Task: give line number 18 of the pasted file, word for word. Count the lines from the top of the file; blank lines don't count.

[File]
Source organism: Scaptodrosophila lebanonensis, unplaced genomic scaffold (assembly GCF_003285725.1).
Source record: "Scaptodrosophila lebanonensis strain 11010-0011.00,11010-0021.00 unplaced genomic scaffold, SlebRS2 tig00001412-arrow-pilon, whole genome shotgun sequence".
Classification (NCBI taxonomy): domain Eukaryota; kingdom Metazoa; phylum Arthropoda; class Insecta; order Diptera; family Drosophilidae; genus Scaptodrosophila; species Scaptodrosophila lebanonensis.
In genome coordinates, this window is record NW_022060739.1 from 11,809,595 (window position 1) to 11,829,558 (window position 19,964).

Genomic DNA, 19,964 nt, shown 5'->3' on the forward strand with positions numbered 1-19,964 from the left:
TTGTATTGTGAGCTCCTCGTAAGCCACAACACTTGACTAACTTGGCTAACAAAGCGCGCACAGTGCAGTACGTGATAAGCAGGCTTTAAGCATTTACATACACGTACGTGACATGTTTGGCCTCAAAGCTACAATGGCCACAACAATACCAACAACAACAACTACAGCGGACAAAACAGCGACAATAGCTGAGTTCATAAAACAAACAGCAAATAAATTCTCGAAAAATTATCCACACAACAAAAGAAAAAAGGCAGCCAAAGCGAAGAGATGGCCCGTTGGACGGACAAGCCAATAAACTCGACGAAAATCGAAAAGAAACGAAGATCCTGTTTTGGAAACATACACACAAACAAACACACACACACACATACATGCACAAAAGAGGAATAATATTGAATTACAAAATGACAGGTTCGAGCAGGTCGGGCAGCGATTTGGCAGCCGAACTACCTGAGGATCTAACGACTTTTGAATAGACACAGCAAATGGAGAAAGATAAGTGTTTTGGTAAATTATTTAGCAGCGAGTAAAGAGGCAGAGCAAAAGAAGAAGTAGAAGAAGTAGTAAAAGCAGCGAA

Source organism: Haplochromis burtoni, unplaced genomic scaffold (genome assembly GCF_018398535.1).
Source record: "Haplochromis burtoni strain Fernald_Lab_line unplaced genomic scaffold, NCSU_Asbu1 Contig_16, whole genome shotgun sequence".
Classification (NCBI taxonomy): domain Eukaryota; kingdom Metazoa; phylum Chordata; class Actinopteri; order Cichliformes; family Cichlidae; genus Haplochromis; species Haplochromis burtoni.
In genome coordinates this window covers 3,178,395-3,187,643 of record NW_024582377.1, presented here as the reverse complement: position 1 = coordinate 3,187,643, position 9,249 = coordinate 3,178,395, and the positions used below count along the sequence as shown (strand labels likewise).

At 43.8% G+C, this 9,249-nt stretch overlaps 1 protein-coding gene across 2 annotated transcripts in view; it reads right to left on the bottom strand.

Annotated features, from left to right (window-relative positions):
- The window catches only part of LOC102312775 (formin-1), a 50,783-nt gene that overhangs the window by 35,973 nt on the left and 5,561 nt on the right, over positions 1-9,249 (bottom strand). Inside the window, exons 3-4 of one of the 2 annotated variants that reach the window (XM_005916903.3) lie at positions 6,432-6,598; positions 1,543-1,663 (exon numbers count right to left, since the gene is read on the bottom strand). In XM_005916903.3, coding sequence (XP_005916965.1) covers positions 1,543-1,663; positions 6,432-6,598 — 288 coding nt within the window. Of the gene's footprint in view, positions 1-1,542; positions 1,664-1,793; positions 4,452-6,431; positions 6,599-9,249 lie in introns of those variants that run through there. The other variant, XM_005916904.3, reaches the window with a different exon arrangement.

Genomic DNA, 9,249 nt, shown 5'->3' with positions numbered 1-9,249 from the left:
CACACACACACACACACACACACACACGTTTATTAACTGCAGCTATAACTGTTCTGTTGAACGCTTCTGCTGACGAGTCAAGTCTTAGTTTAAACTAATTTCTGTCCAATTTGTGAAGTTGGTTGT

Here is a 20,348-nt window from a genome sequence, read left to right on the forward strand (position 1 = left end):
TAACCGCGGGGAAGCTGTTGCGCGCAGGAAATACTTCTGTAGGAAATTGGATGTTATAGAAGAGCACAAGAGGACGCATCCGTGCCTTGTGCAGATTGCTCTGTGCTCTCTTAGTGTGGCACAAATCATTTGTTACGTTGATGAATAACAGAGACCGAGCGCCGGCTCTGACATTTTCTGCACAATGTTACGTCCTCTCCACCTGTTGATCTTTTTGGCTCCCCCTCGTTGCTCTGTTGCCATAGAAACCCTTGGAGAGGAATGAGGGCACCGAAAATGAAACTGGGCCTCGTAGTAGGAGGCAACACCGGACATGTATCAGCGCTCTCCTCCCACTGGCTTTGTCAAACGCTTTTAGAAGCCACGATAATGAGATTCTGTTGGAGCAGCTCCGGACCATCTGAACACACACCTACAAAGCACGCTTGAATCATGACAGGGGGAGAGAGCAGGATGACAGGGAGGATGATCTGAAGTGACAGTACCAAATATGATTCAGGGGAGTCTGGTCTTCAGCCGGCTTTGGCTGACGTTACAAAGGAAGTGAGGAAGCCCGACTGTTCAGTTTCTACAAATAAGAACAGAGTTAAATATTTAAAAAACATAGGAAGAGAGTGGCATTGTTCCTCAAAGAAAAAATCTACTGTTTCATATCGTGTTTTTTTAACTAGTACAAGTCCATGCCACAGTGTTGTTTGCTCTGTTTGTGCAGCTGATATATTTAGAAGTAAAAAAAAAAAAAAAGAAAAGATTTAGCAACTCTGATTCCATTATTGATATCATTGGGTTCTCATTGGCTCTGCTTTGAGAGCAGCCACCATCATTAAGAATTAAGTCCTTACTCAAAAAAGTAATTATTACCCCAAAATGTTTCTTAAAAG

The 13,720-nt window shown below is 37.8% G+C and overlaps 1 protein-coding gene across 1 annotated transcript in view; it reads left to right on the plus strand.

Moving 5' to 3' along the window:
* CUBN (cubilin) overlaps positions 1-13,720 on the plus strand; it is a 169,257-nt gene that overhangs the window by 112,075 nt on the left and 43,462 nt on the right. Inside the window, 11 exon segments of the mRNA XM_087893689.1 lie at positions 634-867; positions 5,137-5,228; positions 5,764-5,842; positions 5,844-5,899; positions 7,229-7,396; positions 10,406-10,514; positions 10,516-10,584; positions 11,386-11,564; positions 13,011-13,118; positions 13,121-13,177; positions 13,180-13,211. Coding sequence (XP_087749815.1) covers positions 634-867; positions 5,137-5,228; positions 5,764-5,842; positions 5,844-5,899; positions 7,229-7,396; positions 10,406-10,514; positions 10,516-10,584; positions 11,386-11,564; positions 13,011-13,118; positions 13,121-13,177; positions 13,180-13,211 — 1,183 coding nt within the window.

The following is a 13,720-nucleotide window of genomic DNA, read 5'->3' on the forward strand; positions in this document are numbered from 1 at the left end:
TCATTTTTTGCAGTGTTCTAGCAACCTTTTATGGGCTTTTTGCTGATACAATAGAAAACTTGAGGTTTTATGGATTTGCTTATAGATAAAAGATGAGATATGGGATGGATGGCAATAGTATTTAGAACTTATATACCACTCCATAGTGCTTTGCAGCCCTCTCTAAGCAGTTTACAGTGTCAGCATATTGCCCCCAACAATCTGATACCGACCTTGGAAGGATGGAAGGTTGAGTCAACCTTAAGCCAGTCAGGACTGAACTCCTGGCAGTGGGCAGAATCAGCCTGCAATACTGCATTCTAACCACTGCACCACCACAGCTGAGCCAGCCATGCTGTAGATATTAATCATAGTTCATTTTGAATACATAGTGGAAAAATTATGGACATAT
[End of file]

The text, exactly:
The 13,720-nt window shown below is 37.8% G+C and overlaps 1 protein-coding gene across 1 annotated transcript in view; it reads left to right on the plus strand.